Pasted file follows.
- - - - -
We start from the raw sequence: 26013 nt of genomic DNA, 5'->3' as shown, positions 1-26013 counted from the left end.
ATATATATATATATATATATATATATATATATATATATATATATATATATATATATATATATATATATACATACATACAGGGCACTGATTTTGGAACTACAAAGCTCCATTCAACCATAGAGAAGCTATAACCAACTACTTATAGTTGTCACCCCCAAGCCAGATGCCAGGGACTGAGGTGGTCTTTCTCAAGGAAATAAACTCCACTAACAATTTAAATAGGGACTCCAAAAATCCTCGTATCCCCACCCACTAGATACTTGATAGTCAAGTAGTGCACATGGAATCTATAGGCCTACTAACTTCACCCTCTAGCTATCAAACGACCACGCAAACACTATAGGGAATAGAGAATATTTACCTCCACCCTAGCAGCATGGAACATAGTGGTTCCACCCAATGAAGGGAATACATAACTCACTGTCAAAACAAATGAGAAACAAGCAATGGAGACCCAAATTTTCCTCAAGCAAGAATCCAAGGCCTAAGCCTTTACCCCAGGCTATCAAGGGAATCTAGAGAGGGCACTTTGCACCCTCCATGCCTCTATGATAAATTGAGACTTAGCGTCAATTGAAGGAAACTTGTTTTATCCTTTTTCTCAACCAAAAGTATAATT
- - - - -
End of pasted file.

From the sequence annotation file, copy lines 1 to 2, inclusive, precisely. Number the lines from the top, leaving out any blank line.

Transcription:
We start from the raw sequence: 26013 nt of genomic DNA, 5'->3' as shown, positions 1-26013 counted from the left end.
ATATATATATATATATATATATATATATATATATATATATATATATATATATATATATATATATATATACATACATACAGGGCACTGATTTTGGAACTACAAAGCTCCATTCAACCATAGAGAAGCTATAACCAACTACTTATAGTTGTCACCCCCAAGCCAGATGCCAGGGACTGAGGTGGTCTTTCTCAAGGAAATAAACTCCACTAACAATTTAAATAGGGACTCCAAAAATCCTCGTATCCCCACCCACTAGATACTTGATAGTCAAGTAGTGCACATGGAATCTATAGGCCTACTAACTTCACCCTCTAGCTATCAAACGACCACGCAAACACTATAGGGAATAGAGAATATTTACCTCCACCCTAGCAGCATGGAACATAGTGGTTCCACCCAATGAAGGGAATACATAACTCACTGTCAAAACAAATGAGAAACAAGCAATGGAGACCCAAATTTTCCTCAAGCAAGAATCCAAGGCCTAAGCCTTTACCCCAGGCTATCAAGGGAATCTAGAGAGGGCACTTTGCACCCTCCATGCCTCTATGATAAATTGAGACTTAGCGTCAATTGAAGGAAACTTGTTTTATCCTTTTTCTCAACCAAAAGTATAATT